Budget Tips

Buy a transport pass

This is the opposite of what I usually reccommend but its a huge money saver in Venice. You can buy a 1, 2, 3, or 7 day pass with pricing between €20-60. I know that sounds like a lot, but when you consider that a 75 minute waterbus ticket is €7.50, you'll realise the pass quickly pays for itself. Add in trips to other islands - the popular Murano, Burano, and the beach on the Lido, and this pass is definitely worth it. For an extra €6, you can add a round trip transfer from Venice Marco Polo airport.

Travel tip: For those between ages 6-29, check out the Rolling Venice card. This card is €6 and offers discounts at many of the museums, restaurants, and shops in Venice as well as a discount on the transport pass - bringing the cost of the 3 day transport pass down to €22!

Skip the gondola ride

A gondola ride through Venice will set you back around €80. Unless you’re on a romantic getaway or riding in a gondola is at the top of your bucket list, I would skip this experience. Instead, I suggest taking the Vaporetto line #1 from Piazza San Marco to the Santa Lucia train station (or vice versa). You’ll get just as good views, and this ride is covered by your transport pass!

View of Venice from the bell tower

See the view from the San Giorgio Maggiore bell tower

Choose to climb the bell tower of the San Giorgio Maggiore church instead of the Campanile in Piazza San Marco. You’ll get views that are even better for half the cost! It’s right across the lagoon from Piazza San Marco, and it was right next to the island of Guidecca that we were staying on. A trip to the top of the bell tower will only set you back €6, and you don't even need to climb and stairs! The inside of the church is beautiful too, and well worth a look around.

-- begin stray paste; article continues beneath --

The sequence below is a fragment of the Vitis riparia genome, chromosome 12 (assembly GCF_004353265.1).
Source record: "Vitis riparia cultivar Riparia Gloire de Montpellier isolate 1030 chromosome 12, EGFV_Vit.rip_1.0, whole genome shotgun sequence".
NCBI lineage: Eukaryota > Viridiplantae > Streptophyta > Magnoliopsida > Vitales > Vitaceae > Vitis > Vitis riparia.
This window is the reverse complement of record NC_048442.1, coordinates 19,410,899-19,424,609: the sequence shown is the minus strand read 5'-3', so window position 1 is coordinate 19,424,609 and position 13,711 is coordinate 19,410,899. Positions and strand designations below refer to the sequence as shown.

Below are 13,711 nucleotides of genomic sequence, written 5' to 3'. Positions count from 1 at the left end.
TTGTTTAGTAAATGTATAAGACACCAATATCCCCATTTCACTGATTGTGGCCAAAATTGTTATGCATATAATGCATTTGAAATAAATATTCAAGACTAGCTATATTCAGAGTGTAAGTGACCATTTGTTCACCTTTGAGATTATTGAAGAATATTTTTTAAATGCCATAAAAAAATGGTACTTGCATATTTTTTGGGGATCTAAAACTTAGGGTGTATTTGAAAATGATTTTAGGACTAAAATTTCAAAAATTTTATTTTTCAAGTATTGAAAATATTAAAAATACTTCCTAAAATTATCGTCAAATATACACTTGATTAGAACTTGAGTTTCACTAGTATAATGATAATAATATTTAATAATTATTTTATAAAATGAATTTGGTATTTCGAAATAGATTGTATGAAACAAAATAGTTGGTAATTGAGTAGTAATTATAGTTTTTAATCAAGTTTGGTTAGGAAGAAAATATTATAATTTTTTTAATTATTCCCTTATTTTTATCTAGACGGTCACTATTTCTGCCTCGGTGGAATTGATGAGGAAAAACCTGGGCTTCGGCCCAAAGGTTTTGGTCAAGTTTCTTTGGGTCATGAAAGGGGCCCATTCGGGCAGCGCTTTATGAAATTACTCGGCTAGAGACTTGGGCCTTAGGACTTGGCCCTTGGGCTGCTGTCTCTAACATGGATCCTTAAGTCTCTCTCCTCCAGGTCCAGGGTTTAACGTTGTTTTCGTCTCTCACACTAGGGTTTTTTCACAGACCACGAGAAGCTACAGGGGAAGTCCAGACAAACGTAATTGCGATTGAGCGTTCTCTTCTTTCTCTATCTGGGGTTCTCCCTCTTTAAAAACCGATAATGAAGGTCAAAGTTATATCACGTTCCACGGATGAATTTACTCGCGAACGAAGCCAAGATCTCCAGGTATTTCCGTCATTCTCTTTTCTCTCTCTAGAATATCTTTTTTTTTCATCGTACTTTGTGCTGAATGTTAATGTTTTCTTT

Check into a hostel or Airbnb

It's not secret that accommodation in Venice is pricey. Even the hostels there are on the higher end of many people's budgets. Don't let that scare you away from visiting Venice though. There are ways to find cheaper accommodation. Allison and I stayed in the Generator Hostel. Don't be fooled by the name - despite the fact that it's a hostel, it's also a very beautiful and upscale one. They have an onsite bar & restaurant, and private rooms that a suitable for those wanting their privacy. Rates start at €15 for a dorm bed (but expect to pay around €30 on weekends and peak times), €60 for a double room for a room with 4 beds.

If you'd like a bit more privacy and space, check out one of the many beautiful Airbnbs that Venice has to offer. These range from a room in someone's house to your own apartment. Prices vary, but expect to pay from €60-100+ per night depending on location and amenities.


While Venice can be expensive, there are ways to do it without breaking the bank. It's definitely worth a stop, especially in the off season when it's less crowded but no less charming!

Allison and I both felt that Venice was a great first stop for our sisters’ Europe trip. We ended our last evening there eating gelato in the Santa Lucia train station while waiting for our overnight train to Munich!